Seeds of Greatness, by Jon Canter<br/>What Happens Now, by Jeremy Dyson

Schmaltz and schadenfreude
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The Independent Culture

Jon Canter is a north-London Woody Allen. I haven't laughed so much in years - and then realised that I'd felt and thought hard too.

Seeds of Greatness is worth reading for its Jewish jokes alone. When its Bad Hero, Jack, gets fired for sleeping with a client, its Good Hero, our narrator, Dave, says that he should have been made the salesman of the month instead: "Who else could sell two patio doors to a woman who has one patio?" Photographing a famous actress with huge, shiny eyes, Dave says: "It's as if she's had her eyeballs lifted". And when Jack becomes rich, and adds endless wings to his house - an exercise wing, a guest wing, a children's wing - there's also a wing for things that don't fit in the other ones: "a wing without portfolio, a wing wing".

Why are these jokes so Jewish? Because they're mocking, verbal, and Talmudically precise. So Dave, who works in a bookshop, chides himself for comparing stacks of books to sunbathers: "Sunbathers are never in stacks. You can't sunbathe with a sunbather on top of you". He's even better when he's not being funny. Take this, about the difference between his customers and himself, the professional, when returning books to their shelves: "They angle a book into a gap. They tilt the book backwards and, leading with the bottom edge, gingerly wedge and lower. I use a straight left. I slam it in the gap. Bam. The books on either side don't feel a thing." Observation this good, even of shelf-stacking, is art.

Jack and Dave are two Jewish boys from Golders Green, but their pairing is universal: Jack worldly, amoral and confident, fated to succeed, Dave timid and scholarly, fated to fail. But things are not so simple. In fact Jack has nothing to sell but himself, and until he finds his niche - as a television talk-show host - Dave has fun with his awful ideas: an underbed storage unit that won't fit under a bed; a string of kosher vegetarian restaurants, about which someone who is declining to invest writes: "Dear Jack, Jews eat meat". Though Dave helplessly admires Jack, he also despises him ("All friends, surely, are schadenfreunds") - his ignorance, his vulgarity, his self-absorption. And though Dave satirises himself - his timidity and pedantry, his choice of failure before it can choose him - he thinks himself better than Jack: more intelligent, more sensitive, nicer. Which he is. "That," he says, "is why I'm his biographer."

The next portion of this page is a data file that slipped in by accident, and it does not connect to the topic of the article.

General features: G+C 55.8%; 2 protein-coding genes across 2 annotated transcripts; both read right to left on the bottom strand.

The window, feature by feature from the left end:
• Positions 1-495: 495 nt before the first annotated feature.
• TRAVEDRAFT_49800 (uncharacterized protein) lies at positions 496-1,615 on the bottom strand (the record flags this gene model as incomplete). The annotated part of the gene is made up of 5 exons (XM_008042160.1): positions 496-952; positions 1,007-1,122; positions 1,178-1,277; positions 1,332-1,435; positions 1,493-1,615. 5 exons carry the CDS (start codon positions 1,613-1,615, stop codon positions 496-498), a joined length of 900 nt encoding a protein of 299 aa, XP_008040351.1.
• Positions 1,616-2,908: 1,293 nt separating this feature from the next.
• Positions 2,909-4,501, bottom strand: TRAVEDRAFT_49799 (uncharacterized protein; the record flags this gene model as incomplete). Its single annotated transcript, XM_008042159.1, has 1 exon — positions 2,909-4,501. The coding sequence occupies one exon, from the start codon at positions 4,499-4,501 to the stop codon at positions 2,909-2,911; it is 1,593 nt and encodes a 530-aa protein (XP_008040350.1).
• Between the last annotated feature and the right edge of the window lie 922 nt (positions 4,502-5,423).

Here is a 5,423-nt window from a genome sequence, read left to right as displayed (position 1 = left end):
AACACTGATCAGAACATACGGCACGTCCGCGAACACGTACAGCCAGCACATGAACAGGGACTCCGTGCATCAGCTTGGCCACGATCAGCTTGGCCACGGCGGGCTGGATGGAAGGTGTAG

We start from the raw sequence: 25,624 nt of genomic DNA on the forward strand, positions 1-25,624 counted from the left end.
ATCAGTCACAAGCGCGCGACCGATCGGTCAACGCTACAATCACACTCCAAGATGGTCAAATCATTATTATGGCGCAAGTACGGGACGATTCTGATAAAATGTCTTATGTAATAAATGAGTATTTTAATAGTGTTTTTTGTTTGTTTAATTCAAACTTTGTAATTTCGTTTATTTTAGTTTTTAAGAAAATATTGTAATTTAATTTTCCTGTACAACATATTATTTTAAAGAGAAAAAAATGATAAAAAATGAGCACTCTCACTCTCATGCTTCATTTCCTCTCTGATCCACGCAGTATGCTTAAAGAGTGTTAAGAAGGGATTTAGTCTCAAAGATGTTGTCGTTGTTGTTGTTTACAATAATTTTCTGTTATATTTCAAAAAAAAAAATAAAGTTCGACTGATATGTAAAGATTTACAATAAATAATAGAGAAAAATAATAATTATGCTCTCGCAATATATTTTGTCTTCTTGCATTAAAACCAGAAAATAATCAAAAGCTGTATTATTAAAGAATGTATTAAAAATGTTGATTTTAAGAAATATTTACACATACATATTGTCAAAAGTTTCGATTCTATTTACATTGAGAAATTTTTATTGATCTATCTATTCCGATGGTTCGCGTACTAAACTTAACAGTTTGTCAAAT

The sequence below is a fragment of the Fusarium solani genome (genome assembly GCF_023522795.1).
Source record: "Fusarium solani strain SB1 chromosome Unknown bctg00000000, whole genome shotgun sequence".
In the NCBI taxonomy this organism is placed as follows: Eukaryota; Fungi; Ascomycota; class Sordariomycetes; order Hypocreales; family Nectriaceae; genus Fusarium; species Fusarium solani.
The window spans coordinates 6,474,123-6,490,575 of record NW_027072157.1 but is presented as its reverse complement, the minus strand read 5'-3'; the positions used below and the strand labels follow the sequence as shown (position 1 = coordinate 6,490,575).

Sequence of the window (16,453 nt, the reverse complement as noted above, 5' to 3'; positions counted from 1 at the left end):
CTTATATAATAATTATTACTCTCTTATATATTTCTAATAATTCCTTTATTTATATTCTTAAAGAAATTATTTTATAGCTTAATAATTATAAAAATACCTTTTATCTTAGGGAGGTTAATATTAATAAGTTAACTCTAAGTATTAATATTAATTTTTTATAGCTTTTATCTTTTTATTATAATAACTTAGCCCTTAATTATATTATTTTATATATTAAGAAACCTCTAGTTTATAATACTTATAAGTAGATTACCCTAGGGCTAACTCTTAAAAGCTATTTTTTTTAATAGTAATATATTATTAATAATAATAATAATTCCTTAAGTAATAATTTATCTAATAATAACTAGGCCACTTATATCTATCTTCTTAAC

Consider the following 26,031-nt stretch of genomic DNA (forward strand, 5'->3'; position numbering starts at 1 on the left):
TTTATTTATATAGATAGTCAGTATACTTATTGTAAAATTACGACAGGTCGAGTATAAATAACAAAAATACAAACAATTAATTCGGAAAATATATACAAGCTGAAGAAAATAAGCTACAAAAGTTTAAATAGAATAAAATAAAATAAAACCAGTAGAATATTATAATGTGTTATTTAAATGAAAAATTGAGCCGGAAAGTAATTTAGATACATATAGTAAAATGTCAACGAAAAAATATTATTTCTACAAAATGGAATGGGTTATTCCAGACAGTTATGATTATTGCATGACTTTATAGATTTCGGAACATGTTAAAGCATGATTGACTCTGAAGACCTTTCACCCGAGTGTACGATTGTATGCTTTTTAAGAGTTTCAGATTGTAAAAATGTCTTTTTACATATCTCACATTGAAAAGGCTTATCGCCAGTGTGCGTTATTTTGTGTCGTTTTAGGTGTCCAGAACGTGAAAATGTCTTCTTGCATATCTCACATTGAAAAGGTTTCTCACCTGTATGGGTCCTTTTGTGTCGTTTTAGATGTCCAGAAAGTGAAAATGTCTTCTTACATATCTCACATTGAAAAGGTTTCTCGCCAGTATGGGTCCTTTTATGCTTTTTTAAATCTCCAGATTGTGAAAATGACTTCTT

This brings us to the next butt of Canter's satire: biography. When Jack dies, Dave is asked to write his biography. He agrees, but never does - this is his Jewish version of refusal. Instead he writes this anti-biography. It mocks the necessity of the Dream ("He always dreamed of being a sprinter; before he was old enough to walk, he sprinted") and the years when nothing happened. And it provides one of the best arguments for biography, and one of the best attacks on it. Respectively: "Every moment of your life your actions express your character and destiny in the most brutally obvious way... It's all there, always"; and "This is the vanity of biographers - to think they're human torches of truth when they're journalists with more space." Ouch. Bingo.

What Happens Now is a Jewish story too, but that's the problem. Seeds of Greatness is wonderful on Jews - not just funny (a camera so simple it says: "can be used by Jews"), but serious too (on Jewish families wanting either only good news, or only bad). Alistair Black, the hero of What Happens Now, is said to be Jewish, but for all we see of his character and background he might as well be Scottish, as his name suggests.

He is a natural actor, and when the BBC comes looking for child actors, Alistair is chosen. He is cast as a young Jewish boy who dies in the Holocaust, and he falls in love with Alice, who plays his sister. Something nasty happens to Alice; years later Alistair does something nasty too, and then dies. I know it's because he failed to protect Alice, but what does it mean? Is young Alistair's constant fear meant to be a collective unconscious memory? Is that why he "instinctively" holds his hands up, like the little boy with the yellow star in the famous photograph? This is a gratuitously violent book, not dignified by its Holocaust borrowing. On the contrary.

Carole Angier's biography of Primo Levi is published by Penguin

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